76,242 Iowa men served in the military. 13,001 died of wounds or disease. 8,500 Iowa men were wounded. Cemeteries throughout the South contain the remains of Iowa soldiers who fell during the war, with the largest concentration at Vicksburg National Cemetery. A number died in Confederate prison camps, including Andersonville prison. Though the total number of Iowans who served in the military during the Civil War seems small compared to the more populated eastern and southern states, no other state, north or south, had a higher percentage of its male population between the ages of 15 and 40 serve in the military during the course of the war. Iowa contributed 48 regiments of state infantry, 1 regiment of black infantry, 9 regiments of cavalry, 4 artillery batteries. In addition to these Federally mustered troops, the state raised a number of home guard or militia units, including the Northern Border Brigade and Southern Border Brigade for defense of the borders, but with a commission from governor Kirkwood authorizing the border brigades to cross into Missouri to pursue Confederate or Indian raiders as the case may be.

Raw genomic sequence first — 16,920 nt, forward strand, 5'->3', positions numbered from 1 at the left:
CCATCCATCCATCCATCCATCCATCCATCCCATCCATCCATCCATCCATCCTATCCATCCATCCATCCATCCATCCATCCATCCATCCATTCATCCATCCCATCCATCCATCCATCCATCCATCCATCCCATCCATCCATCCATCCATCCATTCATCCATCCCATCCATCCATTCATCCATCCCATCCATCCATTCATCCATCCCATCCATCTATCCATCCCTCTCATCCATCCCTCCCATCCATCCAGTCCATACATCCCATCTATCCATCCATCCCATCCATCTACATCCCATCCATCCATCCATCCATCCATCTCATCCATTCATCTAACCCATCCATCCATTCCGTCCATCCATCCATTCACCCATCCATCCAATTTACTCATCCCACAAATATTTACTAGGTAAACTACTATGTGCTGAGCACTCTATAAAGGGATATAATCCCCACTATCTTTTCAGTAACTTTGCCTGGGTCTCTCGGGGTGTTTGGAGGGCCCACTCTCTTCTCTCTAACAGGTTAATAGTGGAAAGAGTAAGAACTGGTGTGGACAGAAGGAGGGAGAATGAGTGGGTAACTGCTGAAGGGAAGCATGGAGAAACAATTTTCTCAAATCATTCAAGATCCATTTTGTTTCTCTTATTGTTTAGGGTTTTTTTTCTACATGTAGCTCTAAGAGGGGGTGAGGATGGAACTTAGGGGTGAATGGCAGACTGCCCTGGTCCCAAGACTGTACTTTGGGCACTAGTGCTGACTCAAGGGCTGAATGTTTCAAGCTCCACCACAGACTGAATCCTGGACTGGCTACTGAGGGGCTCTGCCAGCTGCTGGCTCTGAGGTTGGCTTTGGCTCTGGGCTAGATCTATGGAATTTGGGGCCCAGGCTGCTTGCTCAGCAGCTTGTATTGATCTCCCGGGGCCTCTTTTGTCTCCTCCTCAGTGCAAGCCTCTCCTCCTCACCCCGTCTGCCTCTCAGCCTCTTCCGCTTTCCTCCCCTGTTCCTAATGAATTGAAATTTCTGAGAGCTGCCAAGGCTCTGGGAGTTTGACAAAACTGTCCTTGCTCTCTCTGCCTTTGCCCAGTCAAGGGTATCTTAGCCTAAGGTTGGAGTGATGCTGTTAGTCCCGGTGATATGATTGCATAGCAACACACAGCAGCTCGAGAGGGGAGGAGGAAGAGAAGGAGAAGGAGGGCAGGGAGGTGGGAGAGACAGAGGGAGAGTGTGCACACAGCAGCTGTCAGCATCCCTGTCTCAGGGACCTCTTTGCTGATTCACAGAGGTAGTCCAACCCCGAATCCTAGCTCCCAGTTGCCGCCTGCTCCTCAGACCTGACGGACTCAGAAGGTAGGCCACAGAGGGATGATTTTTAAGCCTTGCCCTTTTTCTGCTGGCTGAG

Both the Ho Chunk and the Santee band of the Sioux nation posed the biggest threat to Iowa's northwestern border. Other local units included the Sioux City Cavalry--a militia company which, was subsequently mustered into US service and deployed to Dakota Territory after the Santee Sioux Uprising of 1862 and became General Alfred Sully's Headquarters Guard during the Union Army's subsequent "Punitive Expeditions" against 700 renegade Santee Sioux in 1863 and 1864. Sully selected the Sioux City Cavalry as his escort and guard over several other cavalry units because of the previous experience of its members who had worked for years before the war as trappers and teamsters along the Military Road running from the US Army logistics depot at Sioux City northwest to the Dakota Territorial capital at Yankton and onward to Fort Randall which, at that time, was the largest US Army post on the upper Missouri river; as such these militia troopers were experienced with other Sioux bands--such as the Yankton and Yankonais--and knew their sign, their language, their customs.